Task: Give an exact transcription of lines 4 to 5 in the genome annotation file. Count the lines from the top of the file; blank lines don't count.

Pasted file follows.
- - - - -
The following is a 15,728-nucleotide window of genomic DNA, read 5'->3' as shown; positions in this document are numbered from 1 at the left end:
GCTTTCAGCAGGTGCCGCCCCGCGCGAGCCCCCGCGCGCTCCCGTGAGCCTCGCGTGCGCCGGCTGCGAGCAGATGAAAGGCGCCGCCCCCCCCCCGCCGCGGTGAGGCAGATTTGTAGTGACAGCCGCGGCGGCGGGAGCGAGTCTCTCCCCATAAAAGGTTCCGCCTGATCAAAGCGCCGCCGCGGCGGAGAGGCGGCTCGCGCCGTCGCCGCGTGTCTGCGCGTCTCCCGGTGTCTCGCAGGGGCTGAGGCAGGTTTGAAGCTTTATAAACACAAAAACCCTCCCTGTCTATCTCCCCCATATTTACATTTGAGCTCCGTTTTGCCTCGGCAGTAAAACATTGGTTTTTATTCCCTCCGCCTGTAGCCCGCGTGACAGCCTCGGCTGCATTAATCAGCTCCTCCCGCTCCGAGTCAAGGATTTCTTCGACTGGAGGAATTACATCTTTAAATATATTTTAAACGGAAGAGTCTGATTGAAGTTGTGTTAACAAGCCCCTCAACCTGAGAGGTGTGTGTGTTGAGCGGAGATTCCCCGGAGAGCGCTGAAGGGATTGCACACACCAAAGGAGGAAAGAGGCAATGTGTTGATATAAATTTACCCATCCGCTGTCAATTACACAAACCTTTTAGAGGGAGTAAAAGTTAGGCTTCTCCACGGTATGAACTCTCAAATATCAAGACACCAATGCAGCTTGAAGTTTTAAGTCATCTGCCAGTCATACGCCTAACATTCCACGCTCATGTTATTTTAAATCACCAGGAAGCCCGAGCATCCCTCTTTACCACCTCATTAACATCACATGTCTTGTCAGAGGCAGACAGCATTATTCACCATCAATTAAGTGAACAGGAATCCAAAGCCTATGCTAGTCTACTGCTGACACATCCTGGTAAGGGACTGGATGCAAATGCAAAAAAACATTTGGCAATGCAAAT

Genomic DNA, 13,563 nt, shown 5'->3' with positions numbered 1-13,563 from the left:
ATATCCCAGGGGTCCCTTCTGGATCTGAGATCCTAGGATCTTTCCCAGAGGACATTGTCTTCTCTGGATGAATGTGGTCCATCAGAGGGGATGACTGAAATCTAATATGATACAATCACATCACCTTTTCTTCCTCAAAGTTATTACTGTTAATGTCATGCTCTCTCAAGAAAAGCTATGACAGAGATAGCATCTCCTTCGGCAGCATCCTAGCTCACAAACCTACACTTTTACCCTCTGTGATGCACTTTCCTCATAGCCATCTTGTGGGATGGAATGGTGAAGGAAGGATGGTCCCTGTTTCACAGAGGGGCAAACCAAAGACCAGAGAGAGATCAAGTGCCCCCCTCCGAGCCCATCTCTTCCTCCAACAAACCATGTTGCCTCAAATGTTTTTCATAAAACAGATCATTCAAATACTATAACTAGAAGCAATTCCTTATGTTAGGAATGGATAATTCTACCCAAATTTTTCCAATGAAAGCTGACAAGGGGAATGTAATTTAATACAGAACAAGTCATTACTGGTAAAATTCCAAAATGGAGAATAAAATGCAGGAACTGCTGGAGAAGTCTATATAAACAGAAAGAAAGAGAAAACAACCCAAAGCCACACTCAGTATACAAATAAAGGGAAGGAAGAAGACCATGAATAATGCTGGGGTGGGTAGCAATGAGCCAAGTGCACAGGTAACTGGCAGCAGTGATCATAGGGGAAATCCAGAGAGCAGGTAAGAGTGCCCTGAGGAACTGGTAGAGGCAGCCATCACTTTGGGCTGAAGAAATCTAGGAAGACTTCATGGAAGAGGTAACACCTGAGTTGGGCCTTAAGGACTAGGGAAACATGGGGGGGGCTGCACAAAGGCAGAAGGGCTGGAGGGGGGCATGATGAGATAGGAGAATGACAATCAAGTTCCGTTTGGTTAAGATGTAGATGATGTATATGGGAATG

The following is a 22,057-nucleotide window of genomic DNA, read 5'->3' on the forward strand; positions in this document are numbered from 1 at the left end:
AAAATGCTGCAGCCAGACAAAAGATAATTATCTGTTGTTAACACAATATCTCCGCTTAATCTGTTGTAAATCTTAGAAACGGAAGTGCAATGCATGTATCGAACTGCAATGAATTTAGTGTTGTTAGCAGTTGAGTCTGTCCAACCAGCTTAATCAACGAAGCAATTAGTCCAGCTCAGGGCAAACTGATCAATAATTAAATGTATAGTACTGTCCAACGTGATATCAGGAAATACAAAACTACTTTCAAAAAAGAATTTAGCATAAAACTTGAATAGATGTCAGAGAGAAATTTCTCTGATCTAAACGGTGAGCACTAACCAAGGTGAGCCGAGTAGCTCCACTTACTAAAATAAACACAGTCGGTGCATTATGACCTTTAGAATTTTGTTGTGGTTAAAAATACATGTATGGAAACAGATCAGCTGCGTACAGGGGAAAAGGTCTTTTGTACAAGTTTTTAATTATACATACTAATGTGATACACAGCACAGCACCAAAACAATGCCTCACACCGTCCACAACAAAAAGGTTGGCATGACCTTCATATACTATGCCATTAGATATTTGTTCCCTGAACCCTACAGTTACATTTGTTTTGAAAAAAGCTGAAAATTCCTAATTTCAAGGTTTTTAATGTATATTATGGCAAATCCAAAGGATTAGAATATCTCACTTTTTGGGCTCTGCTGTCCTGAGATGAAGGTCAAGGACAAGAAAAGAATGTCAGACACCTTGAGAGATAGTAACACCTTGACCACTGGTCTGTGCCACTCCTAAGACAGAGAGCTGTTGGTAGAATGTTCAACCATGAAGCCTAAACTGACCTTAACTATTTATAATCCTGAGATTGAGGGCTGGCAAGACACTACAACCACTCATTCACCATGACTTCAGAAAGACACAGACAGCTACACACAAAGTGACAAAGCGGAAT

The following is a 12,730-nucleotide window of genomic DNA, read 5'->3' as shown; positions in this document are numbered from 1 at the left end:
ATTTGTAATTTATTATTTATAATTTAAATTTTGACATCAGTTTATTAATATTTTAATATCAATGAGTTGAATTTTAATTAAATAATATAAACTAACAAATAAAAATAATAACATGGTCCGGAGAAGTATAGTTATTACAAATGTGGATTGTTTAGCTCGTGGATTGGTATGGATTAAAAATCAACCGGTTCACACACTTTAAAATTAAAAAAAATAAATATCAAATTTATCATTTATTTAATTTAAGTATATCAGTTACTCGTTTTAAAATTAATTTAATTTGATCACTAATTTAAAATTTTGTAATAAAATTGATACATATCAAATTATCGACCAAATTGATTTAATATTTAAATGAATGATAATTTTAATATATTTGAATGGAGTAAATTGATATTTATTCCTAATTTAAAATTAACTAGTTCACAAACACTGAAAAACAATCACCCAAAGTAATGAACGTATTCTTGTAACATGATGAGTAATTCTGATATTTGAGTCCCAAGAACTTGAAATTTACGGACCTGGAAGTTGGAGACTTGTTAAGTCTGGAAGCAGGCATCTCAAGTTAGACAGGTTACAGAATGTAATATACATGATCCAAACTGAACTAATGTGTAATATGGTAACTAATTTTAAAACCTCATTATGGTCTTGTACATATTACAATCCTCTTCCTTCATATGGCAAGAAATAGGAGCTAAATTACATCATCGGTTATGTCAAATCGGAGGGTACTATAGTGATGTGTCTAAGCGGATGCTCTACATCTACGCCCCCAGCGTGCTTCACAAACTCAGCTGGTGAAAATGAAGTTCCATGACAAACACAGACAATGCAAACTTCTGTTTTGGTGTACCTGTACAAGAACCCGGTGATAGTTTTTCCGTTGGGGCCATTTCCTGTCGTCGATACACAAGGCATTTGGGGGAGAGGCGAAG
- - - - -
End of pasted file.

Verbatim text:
ATATCCCAGGGGTCCCTTCTGGATCTGAGATCCTAGGATCTTTCCCAGAGGACATTGTCTTCTCTGGATGAATGTGGTCCATCAGAGGGGATGACTGAAATCTAATATGATACAATCACATCACCTTTTCTTCCTCAAAGTTATTACTGTTAATGTCATGCTCTCTCAAGAAAAGCTATGACAGAGATAGCATCTCCTTCGGCAGCATCCTAGCTCACAAACCTACACTTTTACCCTCTGTGATGCACTTTCCTCATAGCCATCTTGTGGGATGGAATGGTGAAGGAAGGATGGTCCCTGTTTCACAGAGGGGCAAACCAAAGACCAGAGAGAGATCAAGTGCCCCCCTCCGAGCCCATCTCTTCCTCCAACAAACCATGTTGCCTCAAATGTTTTTCATAAAACAGATCATTCAAATACTATAACTAGAAGCAATTCCTTATGTTAGGAATGGATAATTCTACCCAAATTTTTCCAATGAAAGCTGACAAGGGGAATGTAATTTAATACAGAACAAGTCATTACTGGTAAAATTCCAAAATGGAGAATAAAATGCAGGAACTGCTGGAGAAGTCTATATAAACAGAAAGAAAGAGAAAACAACCCAAAGCCACACTCAGTATACAAATAAAGGGAAGGAAGAAGACCATGAATAATGCTGGGGTGGGTAGCAATGAGCCAAGTGCACAGGTAACTGGCAGCAGTGATCATAGGGGAAATCCAGAGAGCAGGTAAGAGTGCCCTGAGGAACTGGTAGAGGCAGCCATCACTTTGGGCTGAAGAAATCTAGGAAGACTTCATGGAAGAGGTAACACCTGAGTTGGGCCTTAAGGACTAGGGAAACATGGGGGGGGCTGCACAAAGGCAGAAGGGCTGGAGGGGGGCATGATGAGATAGGAGAATGACAATCAAGTTCCGTTTGGTTAAGATGTAGATGATGTATATGGGAATG

The following is a 22,057-nucleotide window of genomic DNA, read 5'->3' on the forward strand; positions in this document are numbered from 1 at the left end: